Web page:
Covid-19 has Exacerbated Already-Debilitating Levels of Educational Inequality
The cost for society, students, parents, teachers, and school leaders has been severe
We are in a global learning crisis. Covid-era online learning outcomes have proven to be correlated directly with socioeconomic status, and the most vulnerable students are struggling the most (The Economist). The wealthiest Americans are hiring tutors and creating learning pods with other families. While this method has proven to be effective, most Americans can’t afford to hire private tutors (New York Times).
If we continue at this rate, students will simply be unprepared to face our increasingly automated and complex world. Truly, “it is hard to imagine there will be another moment in history when the central role of education in the economic, social, and political prosperity and stability of nations is so obvious and well understood by the general population” (Brookings).
Covid-19 has exacerbated deeply-seated educational inequalities
In 2016, the International Commission on Financing Global Education released a report that projecting rates at the time, nearly a billion school-aged children globally would have lacked basic secondary-level skills in 2030 (ICFGEO). That report was written was in 2016. Today’s numbers paint an even darker picture.
The current education system has been, and is even more so now, systematically failing young learners. The Covid-19 pandemic has surfaced deeply-rooted educational inequalities and has put millions of students at risk of losing years of prior schooling and learning. The societal implications of the educational inequality the pandemic has caused are a tremendous cause for concern. Historical analysis shows that “inequality fuels unrest and it has been shown that in countries with twice the levels of educational inequality, the probability of conflict more than doubles” (ICFGEO).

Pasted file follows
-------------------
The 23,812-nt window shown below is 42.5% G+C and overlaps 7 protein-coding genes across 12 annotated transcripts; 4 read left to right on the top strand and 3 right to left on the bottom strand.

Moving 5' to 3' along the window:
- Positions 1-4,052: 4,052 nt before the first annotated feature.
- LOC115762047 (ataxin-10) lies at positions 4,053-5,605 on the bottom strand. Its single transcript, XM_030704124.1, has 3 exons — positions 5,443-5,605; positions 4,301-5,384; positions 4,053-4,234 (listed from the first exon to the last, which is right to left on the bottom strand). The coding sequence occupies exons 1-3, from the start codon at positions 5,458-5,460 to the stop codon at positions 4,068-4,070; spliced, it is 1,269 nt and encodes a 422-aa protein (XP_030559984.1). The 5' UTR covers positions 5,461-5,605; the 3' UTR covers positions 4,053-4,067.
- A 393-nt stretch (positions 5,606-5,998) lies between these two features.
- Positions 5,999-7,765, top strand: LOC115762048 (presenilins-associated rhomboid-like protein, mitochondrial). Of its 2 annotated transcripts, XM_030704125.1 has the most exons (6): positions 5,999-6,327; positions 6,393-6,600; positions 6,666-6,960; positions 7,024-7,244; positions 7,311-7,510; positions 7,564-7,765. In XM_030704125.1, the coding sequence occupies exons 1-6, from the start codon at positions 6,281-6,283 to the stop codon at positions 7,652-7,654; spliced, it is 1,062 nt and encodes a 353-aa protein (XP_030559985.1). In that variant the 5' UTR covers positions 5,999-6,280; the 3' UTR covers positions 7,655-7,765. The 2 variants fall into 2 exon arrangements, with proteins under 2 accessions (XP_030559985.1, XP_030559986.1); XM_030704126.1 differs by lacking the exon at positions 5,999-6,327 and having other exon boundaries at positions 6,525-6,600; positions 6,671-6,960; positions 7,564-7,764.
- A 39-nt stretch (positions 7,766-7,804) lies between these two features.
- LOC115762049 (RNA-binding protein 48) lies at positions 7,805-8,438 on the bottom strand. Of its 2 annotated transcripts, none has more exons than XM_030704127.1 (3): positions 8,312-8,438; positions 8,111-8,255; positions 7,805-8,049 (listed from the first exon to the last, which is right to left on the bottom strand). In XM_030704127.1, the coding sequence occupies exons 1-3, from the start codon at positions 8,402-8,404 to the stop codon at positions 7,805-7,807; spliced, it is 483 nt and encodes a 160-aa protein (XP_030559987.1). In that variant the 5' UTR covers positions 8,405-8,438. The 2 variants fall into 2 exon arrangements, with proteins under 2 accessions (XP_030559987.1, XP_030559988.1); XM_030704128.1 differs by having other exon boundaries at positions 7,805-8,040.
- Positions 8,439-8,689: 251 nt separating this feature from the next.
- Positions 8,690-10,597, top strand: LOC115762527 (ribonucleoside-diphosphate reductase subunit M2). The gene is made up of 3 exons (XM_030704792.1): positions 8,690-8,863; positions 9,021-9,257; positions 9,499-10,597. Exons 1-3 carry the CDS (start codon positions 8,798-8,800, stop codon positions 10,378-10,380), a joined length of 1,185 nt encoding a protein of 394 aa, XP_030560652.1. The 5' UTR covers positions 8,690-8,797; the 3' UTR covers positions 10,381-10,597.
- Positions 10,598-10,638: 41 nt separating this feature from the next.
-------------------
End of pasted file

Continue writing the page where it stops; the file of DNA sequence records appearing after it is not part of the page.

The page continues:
Distance learning is not very fun
Students are not engaged with the current form of online schooling. No A recent survey of participating San Antonio schools showed that 64% of parents of young students said their kids were less engaged during distance learning than they were during in-person classes (Education Dive). The reduction of quality learning time in the era of Covid-19 has already likely impeded student learning and affected the development of the whole child (Economic Policy Institute). School-aged children are spending more time online than ever before, yet education has still not embraced technological innovation to harness intellectual curiosity and sustain quality learning.
Teaching math can be time-consuming and stressful
Since lockdown measures began to take effect, parents have been forced to take on the role of homeschool teachers in addition to working day jobs and managing already-hectic schedules. In today’s remote environment, parents report losing an average of 8 hours of work a week, a full workday, attending to their kids’ needs (Washington Post). Parents are overworked, overwhelmed, and lack the resources to properly support their kids’ individual learning needs.
Engaging and teaching students is harder than ever
Teachers are struggling now more than ever with engaging their students and supporting their individual academic needs. Without a classroom and adequate online learning tools, teachers lack the resources they need to do their jobs best and are feeling deeply overwhelmed. The normal challenges educators already face are exacerbated by having to rapidly transition to remote learning with neither sufficient guidance nor resources.
Innovation in learning is past due
The current system excludes most children from access to quality personalized learning. The glaring inequalities of our education system are expected to reach irreversible heights for a generation of students, and Redwood Learning refuses to accept this status quo. Educational inequality begins before the first day of school, but by focusing on building the most engaging K-5 learning application, we can provide learners with the necessary foundations and resources to foster a lifelong love of learning. Homo sapiens are innately curious, yet existing educational systems do little to nurture curiosity into a lifelong love of learning. Social media and video games have uncovered that we can capture human attention at scale, and we are wasting it on selling shoes (the targeted advertising model). We should instead be using what makes technology so captivating to make learning captivating. That is the start of many significant opportunities for students.